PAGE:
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K. R. Biswas and A. S. Dennis

Abstract

Salt seeding took place below one end of a line of stratocumulus clouds with 350 lb of NaCl released. Cloud base was 9000 ft and cloud tops were at 15 to 18,000 ft above sea level. Cloud top temperature was near −2C and updraft speeds below the hue were near 3 m sec−1. The resulting shower was monitored by radar with the total rainfall being estimated at 280 acre feet. No rain fell from the unseeded portion of the cloud line or from any other clouds within 50 mi.

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K. R. Biswas and A. S. Dennis

Abstract

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Bh V. Ramana Murty, A. K. Roy, and K. R. Biswas

Abstract

The study of echo intensity profile below bright band, when this appears on radar in certain rain situations, has shown that raindrops, after leaving melting level and falling through clouds in warmer layers below do not, as a rule, undergo any noticeable increase in their sizes, suggesting that lower level clouds at this stage have little or no significant liquid water content. The implications of this on the life cycle of rain situations associated with development of bright band are discussed, with reference to a few instances of study, using radar, of such rain at Delhi.

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A. R. Sen, A. K. Biswas, and D. K. Sanyal

Abstract

An attempt has been made in this paper to study the effect of climatic factors on the growth of annually pruned tea and its components, the early crop, during April to June, the main crop during July to September and the late crop during October to December in northeast India.

Data from two sources have been considered in this study, (i) long-term crop and weather data from the Tocklai experimental station and (ii) short-term data from tea-estates where the rainfall distribution is similar to that at Tocklai.

A multiple regression of the yield of tea during a season on a number of independent climatic variables and age was fitted by the method of least squares and the independent variables were reduced step by step by the method of backward elimination until a set of critical variables associated with yield were obtained.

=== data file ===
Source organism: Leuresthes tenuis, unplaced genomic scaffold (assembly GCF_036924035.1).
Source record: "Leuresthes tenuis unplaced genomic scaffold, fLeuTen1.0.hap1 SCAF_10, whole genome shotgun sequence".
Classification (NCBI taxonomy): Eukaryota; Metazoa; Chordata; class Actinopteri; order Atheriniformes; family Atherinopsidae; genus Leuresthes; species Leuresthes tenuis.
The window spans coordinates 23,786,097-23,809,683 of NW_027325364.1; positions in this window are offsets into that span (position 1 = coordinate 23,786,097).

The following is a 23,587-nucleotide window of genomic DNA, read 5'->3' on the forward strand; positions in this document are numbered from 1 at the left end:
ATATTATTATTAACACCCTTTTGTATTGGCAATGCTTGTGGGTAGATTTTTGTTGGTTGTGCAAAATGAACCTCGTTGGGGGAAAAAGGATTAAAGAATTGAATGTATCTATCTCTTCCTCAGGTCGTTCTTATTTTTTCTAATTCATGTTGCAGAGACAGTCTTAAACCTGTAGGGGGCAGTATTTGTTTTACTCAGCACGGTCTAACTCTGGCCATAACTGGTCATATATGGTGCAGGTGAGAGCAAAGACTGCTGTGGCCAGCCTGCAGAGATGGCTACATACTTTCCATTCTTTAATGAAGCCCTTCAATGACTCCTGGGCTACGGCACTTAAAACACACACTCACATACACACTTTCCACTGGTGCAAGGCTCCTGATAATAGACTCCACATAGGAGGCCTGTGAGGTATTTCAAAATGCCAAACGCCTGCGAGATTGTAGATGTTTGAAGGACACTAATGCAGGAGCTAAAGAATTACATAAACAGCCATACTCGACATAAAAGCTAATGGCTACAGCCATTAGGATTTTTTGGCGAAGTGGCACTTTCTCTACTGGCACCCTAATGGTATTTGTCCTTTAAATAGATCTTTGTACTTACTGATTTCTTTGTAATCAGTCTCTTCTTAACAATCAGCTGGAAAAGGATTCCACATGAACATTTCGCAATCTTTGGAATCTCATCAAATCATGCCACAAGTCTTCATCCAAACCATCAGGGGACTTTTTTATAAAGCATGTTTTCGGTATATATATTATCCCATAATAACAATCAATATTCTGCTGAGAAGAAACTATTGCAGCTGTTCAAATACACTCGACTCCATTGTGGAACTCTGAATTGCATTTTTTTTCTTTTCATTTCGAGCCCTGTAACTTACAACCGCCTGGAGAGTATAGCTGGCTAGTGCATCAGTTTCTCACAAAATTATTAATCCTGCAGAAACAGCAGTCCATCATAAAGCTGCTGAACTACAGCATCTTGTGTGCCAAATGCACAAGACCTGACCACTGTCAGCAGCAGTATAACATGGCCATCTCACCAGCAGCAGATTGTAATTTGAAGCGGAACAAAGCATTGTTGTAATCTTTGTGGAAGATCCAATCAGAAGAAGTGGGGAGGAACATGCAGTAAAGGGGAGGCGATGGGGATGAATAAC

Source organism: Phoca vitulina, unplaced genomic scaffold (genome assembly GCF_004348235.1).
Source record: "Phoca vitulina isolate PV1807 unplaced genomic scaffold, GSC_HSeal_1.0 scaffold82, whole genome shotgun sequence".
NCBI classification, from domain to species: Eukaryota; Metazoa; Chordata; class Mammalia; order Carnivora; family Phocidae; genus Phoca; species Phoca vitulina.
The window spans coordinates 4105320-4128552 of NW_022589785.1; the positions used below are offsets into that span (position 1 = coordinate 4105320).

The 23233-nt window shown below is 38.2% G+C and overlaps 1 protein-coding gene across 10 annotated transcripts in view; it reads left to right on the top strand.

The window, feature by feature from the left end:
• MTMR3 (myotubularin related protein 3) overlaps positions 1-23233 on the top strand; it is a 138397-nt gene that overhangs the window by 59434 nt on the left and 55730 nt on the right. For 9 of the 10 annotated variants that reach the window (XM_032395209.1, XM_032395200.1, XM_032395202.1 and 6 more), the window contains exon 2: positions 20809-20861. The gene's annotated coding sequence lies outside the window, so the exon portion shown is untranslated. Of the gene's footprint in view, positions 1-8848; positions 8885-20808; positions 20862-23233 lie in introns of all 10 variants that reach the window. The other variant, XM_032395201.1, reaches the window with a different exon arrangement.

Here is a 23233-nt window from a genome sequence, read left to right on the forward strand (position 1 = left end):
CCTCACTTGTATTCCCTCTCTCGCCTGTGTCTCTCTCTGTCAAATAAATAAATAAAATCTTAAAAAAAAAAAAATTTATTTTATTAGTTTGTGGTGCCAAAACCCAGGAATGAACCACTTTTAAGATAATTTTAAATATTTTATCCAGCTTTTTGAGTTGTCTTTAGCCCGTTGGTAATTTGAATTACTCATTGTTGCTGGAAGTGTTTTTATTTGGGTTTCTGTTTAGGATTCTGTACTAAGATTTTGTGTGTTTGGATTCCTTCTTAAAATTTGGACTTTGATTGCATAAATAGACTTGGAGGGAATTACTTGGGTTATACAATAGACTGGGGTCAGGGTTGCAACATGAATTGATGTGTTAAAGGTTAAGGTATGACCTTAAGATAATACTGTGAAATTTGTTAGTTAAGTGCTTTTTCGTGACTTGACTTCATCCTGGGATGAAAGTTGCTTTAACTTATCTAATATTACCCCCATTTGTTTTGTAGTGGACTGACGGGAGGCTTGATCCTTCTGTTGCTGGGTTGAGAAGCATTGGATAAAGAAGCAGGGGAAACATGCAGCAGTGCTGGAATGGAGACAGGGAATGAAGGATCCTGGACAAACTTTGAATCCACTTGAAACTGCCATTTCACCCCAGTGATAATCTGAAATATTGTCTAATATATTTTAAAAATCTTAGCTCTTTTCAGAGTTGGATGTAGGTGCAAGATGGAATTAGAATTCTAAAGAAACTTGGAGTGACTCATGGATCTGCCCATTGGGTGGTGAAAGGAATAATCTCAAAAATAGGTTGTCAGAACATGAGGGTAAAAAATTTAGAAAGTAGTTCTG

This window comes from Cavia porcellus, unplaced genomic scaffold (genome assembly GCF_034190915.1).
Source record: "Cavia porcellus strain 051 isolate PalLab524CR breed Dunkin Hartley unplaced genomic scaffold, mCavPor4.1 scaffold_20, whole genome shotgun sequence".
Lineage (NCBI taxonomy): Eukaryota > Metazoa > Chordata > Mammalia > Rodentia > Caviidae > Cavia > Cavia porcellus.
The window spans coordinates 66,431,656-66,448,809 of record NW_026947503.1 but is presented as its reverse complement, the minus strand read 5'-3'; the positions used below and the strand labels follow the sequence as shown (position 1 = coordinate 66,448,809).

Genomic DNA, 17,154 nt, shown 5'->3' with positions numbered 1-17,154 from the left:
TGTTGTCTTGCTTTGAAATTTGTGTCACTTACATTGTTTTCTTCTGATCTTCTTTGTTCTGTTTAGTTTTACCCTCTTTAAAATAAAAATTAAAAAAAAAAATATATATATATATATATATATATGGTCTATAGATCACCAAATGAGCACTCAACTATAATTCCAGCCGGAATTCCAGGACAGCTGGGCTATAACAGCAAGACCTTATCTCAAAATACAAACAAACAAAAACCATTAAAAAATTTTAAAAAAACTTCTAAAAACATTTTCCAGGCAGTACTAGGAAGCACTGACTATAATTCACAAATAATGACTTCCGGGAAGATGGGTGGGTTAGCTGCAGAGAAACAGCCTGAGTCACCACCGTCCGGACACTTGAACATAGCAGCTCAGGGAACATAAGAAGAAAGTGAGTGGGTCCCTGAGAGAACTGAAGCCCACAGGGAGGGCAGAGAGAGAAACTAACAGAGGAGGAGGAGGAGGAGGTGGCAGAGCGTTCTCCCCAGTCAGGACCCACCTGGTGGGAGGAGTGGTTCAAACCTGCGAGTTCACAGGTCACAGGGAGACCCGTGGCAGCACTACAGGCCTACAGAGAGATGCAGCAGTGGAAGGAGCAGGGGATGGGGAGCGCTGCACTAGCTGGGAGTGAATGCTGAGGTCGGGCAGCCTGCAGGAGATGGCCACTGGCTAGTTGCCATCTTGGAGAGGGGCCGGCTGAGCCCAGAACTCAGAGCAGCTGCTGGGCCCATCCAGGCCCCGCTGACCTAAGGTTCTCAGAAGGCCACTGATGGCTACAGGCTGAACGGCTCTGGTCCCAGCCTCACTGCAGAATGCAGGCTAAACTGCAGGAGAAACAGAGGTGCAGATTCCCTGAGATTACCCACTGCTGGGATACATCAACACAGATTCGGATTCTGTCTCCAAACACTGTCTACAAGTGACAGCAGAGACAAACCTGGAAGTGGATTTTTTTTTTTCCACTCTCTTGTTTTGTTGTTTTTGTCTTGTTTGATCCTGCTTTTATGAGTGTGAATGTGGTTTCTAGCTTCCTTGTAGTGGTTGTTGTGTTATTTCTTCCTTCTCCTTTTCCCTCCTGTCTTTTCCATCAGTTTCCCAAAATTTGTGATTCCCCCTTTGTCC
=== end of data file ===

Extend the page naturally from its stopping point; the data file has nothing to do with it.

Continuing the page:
Of all the climatic factors at Tocklai, rainfall up to 18 cm and the rise in mean temperature during the cold weather, i.e., January–March, proved most beneficial to the early crop which in turn led to an increase in the main crop. There was also some direct beneficial effect of January to March rainfall on the main crop.

Increase in rainfall during January to March proved more beneficial to the crop when the mean temperature was high than when it was low.

Analysis of the crop-weather data from the estates generally supported the above findings.

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K. R. Biswas, R. K. Kapoor, K. K. Kanuga, and Bh V. Ramana Murty

Abstract

An experiment on artificial stimulation of rain using a warm cloud seeding technique was undertaken in three nearby climatologically similar regions, Delhi, Agra and Jaipur in northwest India. Analysis of the data from 18 experiment-seasons has suggested a positive trend of the result, which is found significant by statistical tests.

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Prakash Pithani, Sachin D. Ghude, R. K. Jenamani, Mrinal Biswas, C. V. Naidu, Sreyashi Debnath, Rachana Kulkarni, Narendra G. Dhangar, Chinmay Jena, Anupam Hazra, R. Phani, P. Mukhopadhyay, Thara Prabhakaran, Ravi S. Nanjundiah, and M. Rajeevan

Abstract

A Winter Fog Experiment (WiFEX) was conducted to study the genesis of fog formation between winters 2016–17 and 2017–18 at Indira Gandhi International Airport (IGIA), Delhi, India. To support the WiFEX field campaign, the Weather Research and Forecasting (WRF) Model was used to produce real-time forecasts at 2-km horizontal grid spacing. This paper summarizes the performance of the model forecasts for 43 very dense fog episodes (visibility < 200 m) and preliminary evaluation of the model against the observations. Similarly, near-surface liquid water content (LWC) from models and continuous visibility observations are used as a metric for model evaluation. Results show that the skill score is relatively promising for the hit rate with a value of 0.78, whereas the false alarm rate (0.19) and missing rate (0.32) are quite low. This indicates that the model has reasonable predictive accuracy, and the performance of the real-time forecast is better for both dense fog events and no-fog events. For success cases, the model accurately captured the near-surface meteorological conditions, particularly the low-level moisture, wind fields, and temperature inversion. In contrast, for failed cases, the WRF Model shows large error in near-surface relative humidity and temperature compared to the observations, although it captures temperature inversions reasonably well. Our results also suggest that the model is able to capture the variability in fog onset for consecutive fog events. Errors in near-surface variables during failed cases are found to be affected by the errors in the initial conditions taken from the Indian Institute of Tropical Meteorology Global Forecasting System (IITM-GFS) spectral model forecast. Further evaluation of the operational forecasts for dense fog cases indicates that the error in predicting fog onset stage is relatively large (mean error of 4 h) compared to the dissipation stage.

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